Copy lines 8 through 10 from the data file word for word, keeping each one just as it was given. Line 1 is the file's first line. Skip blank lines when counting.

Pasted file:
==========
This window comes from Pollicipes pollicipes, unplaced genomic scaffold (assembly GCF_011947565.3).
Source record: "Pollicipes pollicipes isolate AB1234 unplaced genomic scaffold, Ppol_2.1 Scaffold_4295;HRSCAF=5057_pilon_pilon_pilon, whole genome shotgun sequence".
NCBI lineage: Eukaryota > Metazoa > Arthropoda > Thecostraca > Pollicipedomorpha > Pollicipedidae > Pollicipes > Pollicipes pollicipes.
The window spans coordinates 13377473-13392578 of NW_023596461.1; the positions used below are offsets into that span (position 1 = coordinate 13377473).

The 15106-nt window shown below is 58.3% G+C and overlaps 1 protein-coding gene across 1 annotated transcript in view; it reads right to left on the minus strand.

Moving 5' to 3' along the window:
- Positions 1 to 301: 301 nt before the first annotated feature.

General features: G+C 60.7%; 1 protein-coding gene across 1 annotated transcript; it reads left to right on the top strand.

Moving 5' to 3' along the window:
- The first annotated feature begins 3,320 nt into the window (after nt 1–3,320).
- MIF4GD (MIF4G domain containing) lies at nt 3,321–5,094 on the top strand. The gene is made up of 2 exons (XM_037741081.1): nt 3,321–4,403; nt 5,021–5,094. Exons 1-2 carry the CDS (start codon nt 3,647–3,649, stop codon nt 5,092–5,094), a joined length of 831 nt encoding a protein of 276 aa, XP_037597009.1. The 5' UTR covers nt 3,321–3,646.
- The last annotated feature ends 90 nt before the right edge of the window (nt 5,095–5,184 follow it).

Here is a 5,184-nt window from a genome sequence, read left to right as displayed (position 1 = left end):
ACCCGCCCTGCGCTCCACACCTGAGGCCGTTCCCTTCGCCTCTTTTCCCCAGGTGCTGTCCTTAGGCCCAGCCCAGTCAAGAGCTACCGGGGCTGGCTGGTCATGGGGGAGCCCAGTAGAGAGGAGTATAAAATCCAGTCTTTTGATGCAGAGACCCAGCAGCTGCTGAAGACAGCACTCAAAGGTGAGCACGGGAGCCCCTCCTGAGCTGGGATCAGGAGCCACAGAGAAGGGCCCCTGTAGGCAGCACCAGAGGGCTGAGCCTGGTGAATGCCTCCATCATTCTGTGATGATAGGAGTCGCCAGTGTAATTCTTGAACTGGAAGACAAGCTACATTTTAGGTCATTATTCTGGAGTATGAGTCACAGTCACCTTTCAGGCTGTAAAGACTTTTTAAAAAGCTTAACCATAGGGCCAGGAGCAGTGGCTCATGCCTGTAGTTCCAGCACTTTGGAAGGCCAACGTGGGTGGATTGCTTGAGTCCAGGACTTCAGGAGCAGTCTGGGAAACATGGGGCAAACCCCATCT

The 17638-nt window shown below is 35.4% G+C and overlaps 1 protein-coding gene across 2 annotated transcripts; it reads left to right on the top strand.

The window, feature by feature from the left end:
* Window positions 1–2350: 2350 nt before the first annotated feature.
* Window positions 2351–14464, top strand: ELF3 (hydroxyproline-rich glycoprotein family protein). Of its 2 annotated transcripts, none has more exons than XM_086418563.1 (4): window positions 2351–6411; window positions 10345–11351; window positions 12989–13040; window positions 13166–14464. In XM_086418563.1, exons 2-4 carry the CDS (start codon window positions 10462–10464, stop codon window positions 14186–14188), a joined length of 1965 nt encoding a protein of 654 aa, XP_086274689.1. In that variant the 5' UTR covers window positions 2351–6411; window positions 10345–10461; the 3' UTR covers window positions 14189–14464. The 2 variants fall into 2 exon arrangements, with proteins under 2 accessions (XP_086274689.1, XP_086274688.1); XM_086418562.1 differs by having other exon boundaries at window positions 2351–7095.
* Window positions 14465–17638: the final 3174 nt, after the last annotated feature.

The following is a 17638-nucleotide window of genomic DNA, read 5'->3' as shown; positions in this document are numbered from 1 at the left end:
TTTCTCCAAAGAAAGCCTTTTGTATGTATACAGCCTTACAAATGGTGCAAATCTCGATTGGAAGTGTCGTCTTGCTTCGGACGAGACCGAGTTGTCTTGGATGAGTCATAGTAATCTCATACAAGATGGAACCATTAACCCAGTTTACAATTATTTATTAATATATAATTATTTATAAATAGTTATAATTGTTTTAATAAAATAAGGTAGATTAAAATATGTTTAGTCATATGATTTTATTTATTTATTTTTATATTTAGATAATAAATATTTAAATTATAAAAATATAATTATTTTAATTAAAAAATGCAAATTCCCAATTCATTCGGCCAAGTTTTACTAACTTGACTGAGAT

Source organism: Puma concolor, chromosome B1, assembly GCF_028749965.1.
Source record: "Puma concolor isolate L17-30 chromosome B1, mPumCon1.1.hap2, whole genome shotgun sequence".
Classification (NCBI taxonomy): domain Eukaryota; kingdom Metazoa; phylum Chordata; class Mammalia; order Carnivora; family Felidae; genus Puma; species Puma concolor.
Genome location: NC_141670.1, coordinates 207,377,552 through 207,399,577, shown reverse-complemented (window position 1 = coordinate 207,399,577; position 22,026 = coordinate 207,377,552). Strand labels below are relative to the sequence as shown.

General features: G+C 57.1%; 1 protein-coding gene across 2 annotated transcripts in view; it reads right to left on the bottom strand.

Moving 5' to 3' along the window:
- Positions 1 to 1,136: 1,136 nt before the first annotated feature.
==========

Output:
General features: G+C 60.7%; 1 protein-coding gene across 1 annotated transcript; it reads left to right on the top strand.

Moving 5' to 3' along the window:
- The first annotated feature begins 3,320 nt into the window (after nt 1–3,320).